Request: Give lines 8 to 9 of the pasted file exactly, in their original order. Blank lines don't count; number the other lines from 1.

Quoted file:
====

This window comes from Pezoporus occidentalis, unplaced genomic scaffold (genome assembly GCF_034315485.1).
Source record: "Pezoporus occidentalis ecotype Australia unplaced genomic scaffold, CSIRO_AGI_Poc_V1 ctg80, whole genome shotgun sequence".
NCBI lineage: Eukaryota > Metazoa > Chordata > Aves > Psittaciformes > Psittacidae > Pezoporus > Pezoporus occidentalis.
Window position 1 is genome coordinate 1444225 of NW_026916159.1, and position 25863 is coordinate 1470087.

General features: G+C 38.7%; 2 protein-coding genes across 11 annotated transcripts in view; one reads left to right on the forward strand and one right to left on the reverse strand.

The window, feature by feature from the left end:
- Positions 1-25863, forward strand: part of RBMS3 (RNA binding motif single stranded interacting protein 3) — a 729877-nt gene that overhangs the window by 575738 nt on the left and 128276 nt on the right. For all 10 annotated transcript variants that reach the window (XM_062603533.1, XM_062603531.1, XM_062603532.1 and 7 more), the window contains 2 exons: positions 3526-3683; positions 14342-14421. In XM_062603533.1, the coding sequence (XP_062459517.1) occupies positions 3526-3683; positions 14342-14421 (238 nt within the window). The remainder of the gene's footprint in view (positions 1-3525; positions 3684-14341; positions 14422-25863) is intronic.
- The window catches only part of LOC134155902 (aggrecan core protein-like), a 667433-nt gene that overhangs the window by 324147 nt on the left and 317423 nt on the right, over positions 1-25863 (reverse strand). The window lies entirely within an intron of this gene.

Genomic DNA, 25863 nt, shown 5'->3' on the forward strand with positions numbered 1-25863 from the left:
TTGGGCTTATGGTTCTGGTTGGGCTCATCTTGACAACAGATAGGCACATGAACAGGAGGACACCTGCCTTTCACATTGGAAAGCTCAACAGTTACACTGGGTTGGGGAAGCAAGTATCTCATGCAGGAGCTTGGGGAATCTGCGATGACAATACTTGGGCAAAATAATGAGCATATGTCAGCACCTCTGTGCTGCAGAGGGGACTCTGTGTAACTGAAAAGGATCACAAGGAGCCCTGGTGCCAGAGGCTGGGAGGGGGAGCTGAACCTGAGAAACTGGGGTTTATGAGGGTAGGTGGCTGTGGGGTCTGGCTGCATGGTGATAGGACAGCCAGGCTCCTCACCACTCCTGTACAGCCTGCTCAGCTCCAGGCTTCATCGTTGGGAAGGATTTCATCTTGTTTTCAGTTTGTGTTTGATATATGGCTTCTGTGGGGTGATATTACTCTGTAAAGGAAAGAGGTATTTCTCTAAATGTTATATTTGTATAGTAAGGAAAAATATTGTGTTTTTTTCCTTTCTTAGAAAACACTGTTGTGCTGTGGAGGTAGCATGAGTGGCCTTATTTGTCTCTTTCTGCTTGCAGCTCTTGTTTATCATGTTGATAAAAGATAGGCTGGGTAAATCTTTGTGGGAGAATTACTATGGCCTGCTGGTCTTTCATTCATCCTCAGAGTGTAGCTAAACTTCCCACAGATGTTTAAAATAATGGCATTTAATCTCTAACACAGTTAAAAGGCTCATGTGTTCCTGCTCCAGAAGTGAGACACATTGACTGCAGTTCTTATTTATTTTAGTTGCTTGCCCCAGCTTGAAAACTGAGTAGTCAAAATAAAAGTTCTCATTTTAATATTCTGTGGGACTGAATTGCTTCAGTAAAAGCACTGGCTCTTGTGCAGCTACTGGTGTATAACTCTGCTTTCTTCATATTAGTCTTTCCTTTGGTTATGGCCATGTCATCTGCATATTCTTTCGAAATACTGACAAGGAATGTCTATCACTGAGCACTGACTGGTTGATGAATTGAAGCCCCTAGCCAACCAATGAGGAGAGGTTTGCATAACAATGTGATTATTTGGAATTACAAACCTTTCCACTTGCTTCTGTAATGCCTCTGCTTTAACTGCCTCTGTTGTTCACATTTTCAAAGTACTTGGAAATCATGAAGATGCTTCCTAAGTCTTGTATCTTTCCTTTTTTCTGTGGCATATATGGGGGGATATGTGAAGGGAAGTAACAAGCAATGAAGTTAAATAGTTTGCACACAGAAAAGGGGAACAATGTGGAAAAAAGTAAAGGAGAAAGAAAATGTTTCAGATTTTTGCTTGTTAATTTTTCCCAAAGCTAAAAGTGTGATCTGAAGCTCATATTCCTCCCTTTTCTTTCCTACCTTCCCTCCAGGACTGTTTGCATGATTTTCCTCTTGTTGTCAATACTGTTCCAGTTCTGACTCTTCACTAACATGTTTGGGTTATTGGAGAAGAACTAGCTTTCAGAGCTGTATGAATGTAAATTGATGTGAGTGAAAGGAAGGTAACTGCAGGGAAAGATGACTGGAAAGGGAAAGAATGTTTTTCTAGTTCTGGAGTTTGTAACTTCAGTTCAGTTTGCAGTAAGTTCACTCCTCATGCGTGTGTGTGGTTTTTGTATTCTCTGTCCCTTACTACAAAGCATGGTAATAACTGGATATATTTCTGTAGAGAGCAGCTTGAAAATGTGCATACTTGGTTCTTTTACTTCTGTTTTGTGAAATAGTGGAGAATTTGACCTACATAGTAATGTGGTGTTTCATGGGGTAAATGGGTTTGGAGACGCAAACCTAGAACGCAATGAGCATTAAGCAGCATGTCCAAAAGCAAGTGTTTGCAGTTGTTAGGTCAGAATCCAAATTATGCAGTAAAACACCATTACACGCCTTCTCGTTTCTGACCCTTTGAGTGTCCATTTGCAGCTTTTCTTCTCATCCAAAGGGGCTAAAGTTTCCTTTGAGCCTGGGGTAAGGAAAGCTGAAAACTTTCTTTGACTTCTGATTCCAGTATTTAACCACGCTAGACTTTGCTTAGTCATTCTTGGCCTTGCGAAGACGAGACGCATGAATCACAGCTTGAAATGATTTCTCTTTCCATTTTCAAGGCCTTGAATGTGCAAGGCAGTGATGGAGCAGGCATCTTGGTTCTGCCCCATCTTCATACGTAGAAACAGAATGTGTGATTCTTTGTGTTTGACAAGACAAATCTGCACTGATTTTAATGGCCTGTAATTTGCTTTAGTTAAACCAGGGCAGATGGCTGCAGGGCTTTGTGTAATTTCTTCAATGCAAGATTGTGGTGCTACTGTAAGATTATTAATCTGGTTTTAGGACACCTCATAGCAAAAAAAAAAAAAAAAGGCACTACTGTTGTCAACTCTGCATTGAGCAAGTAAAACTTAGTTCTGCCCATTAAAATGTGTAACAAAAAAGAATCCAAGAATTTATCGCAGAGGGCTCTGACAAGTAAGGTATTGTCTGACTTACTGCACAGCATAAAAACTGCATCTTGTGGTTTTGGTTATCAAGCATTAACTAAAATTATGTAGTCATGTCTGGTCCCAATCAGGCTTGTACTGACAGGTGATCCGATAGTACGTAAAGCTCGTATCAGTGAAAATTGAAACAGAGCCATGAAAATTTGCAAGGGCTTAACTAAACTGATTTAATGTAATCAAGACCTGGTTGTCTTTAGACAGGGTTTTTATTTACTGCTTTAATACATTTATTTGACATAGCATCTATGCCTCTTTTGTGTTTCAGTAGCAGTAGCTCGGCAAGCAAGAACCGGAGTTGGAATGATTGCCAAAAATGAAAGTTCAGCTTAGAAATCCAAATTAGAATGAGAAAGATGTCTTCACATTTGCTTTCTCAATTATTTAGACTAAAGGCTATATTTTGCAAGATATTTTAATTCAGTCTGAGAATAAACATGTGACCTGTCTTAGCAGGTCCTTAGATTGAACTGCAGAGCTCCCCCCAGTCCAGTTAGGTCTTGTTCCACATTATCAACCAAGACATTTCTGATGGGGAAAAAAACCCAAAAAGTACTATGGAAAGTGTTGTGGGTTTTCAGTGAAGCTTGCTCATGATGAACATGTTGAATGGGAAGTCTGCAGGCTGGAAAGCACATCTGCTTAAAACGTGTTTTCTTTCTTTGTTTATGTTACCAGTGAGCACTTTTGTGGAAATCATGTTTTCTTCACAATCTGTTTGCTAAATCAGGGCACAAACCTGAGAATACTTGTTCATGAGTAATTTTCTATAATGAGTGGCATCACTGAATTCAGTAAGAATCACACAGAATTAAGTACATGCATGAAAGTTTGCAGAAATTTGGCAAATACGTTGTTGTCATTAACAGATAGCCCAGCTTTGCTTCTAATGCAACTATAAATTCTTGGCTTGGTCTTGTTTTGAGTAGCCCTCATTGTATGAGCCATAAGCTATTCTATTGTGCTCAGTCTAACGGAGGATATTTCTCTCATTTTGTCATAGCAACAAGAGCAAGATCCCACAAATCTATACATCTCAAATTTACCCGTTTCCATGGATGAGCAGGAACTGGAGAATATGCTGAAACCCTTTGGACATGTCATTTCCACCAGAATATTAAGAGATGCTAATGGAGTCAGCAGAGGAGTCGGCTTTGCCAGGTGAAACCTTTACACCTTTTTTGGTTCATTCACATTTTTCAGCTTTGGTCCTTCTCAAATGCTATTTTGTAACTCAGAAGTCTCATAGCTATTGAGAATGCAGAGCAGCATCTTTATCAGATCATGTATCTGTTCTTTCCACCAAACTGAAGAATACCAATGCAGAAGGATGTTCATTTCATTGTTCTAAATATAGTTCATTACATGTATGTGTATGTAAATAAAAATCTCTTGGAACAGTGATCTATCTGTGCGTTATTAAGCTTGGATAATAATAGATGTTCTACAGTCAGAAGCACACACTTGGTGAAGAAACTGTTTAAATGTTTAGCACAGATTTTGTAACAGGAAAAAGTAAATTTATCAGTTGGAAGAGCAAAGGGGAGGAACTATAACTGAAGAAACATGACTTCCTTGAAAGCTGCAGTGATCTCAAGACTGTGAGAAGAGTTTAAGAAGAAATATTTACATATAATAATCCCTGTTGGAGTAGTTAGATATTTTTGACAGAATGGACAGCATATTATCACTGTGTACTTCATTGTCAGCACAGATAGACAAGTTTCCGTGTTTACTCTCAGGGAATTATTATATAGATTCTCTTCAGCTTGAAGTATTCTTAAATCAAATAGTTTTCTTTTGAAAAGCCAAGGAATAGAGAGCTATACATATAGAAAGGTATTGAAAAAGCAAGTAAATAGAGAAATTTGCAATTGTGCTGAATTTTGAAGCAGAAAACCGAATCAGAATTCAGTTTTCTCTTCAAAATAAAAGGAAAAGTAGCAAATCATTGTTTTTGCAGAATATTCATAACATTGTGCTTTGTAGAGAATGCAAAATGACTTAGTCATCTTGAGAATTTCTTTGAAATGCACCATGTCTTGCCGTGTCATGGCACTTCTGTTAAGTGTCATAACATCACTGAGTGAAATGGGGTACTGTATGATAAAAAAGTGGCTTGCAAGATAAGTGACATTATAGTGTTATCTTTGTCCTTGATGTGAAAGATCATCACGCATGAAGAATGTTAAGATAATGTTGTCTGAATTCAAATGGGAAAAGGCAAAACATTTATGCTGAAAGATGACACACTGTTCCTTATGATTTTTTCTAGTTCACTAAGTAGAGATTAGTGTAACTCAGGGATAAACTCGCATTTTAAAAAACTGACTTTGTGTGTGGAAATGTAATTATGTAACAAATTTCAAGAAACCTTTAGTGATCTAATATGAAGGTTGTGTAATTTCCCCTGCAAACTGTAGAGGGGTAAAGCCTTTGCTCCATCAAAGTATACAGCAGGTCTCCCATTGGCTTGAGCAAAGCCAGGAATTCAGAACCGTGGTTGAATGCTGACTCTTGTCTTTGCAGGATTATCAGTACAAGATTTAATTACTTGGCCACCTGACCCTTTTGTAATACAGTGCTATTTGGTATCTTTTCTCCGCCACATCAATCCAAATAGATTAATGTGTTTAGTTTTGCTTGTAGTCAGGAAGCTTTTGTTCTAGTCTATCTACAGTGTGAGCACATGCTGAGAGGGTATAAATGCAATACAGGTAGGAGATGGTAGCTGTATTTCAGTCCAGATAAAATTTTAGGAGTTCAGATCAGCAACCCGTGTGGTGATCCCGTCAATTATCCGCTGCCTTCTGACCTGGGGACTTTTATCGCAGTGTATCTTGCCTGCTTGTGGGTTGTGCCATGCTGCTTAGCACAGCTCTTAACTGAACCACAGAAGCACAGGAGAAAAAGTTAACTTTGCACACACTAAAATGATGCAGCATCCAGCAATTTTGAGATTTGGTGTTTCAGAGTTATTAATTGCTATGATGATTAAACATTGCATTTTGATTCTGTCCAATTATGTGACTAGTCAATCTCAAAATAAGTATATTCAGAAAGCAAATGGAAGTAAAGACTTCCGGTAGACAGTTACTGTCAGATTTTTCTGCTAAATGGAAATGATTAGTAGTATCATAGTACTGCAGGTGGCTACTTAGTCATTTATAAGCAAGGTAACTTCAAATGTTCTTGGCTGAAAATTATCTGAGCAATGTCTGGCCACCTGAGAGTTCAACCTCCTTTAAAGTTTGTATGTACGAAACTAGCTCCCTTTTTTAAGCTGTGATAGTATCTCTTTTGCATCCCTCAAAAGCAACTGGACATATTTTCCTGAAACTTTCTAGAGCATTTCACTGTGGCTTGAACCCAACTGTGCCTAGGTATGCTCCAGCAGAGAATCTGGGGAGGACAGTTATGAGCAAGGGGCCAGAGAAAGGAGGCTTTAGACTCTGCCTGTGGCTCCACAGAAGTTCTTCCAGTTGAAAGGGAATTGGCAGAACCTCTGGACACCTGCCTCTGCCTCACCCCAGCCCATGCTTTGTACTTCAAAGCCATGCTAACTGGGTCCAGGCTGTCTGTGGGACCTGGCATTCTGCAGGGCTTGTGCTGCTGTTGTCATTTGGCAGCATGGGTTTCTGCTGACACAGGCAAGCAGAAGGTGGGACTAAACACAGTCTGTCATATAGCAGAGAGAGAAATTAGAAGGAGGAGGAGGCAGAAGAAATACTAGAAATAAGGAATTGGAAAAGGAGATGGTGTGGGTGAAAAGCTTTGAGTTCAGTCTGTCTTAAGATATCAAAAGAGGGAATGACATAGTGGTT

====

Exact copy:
- The window catches only part of LOC134155902 (aggrecan core protein-like), a 667433-nt gene that overhangs the window by 324147 nt on the left and 317423 nt on the right, over positions 1-25863 (reverse strand). The window lies entirely within an intron of this gene.

Genomic DNA, 25863 nt, shown 5'->3' on the forward strand with positions numbered 1-25863 from the left: